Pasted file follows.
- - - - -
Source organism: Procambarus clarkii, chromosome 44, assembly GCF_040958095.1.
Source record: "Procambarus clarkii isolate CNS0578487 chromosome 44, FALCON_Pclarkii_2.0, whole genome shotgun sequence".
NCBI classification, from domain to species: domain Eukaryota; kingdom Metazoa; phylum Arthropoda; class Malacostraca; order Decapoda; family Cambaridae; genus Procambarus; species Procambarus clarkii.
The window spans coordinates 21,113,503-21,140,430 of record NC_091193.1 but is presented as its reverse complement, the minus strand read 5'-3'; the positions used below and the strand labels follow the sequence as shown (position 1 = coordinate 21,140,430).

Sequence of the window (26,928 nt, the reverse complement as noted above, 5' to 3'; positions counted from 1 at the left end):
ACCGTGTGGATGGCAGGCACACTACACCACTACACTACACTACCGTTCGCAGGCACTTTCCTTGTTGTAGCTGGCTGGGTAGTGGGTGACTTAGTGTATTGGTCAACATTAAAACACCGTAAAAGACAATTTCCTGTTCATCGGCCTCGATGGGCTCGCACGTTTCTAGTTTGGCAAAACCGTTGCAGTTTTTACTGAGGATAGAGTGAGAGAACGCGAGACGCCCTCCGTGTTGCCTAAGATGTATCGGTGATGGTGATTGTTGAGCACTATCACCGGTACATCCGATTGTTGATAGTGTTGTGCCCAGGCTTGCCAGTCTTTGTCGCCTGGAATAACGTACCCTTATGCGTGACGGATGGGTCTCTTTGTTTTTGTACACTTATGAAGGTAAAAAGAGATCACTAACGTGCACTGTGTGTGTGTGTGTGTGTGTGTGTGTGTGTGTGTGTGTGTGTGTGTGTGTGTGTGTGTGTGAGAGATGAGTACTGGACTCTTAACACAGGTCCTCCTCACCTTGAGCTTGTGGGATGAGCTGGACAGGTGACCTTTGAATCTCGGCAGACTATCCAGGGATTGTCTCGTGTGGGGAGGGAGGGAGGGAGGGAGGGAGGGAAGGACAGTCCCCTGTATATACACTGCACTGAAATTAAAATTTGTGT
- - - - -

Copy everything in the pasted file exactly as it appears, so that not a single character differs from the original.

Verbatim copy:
Source organism: Procambarus clarkii, chromosome 44, assembly GCF_040958095.1.
Source record: "Procambarus clarkii isolate CNS0578487 chromosome 44, FALCON_Pclarkii_2.0, whole genome shotgun sequence".
NCBI classification, from domain to species: domain Eukaryota; kingdom Metazoa; phylum Arthropoda; class Malacostraca; order Decapoda; family Cambaridae; genus Procambarus; species Procambarus clarkii.
The window spans coordinates 21,113,503-21,140,430 of record NC_091193.1 but is presented as its reverse complement, the minus strand read 5'-3'; the positions used below and the strand labels follow the sequence as shown (position 1 = coordinate 21,140,430).

Sequence of the window (26,928 nt, the reverse complement as noted above, 5' to 3'; positions counted from 1 at the left end):
ACCGTGTGGATGGCAGGCACACTACACCACTACACTACACTACCGTTCGCAGGCACTTTCCTTGTTGTAGCTGGCTGGGTAGTGGGTGACTTAGTGTATTGGTCAACATTAAAACACCGTAAAAGACAATTTCCTGTTCATCGGCCTCGATGGGCTCGCACGTTTCTAGTTTGGCAAAACCGTTGCAGTTTTTACTGAGGATAGAGTGAGAGAACGCGAGACGCCCTCCGTGTTGCCTAAGATGTATCGGTGATGGTGATTGTTGAGCACTATCACCGGTACATCCGATTGTTGATAGTGTTGTGCCCAGGCTTGCCAGTCTTTGTCGCCTGGAATAACGTACCCTTATGCGTGACGGATGGGTCTCTTTGTTTTTGTACACTTATGAAGGTAAAAAGAGATCACTAACGTGCACTGTGTGTGTGTGTGTGTGTGTGTGTGTGTGTGTGTGTGTGTGTGTGTGTGTGTGTGTGTGTGAGAGATGAGTACTGGACTCTTAACACAGGTCCTCCTCACCTTGAGCTTGTGGGATGAGCTGGACAGGTGACCTTTGAATCTCGGCAGACTATCCAGGGATTGTCTCGTGTGGGGAGGGAGGGAGGGAGGGAGGGAGGGAAGGACAGTCCCCTGTATATACACTGCACTGAAATTAAAATTTGTGT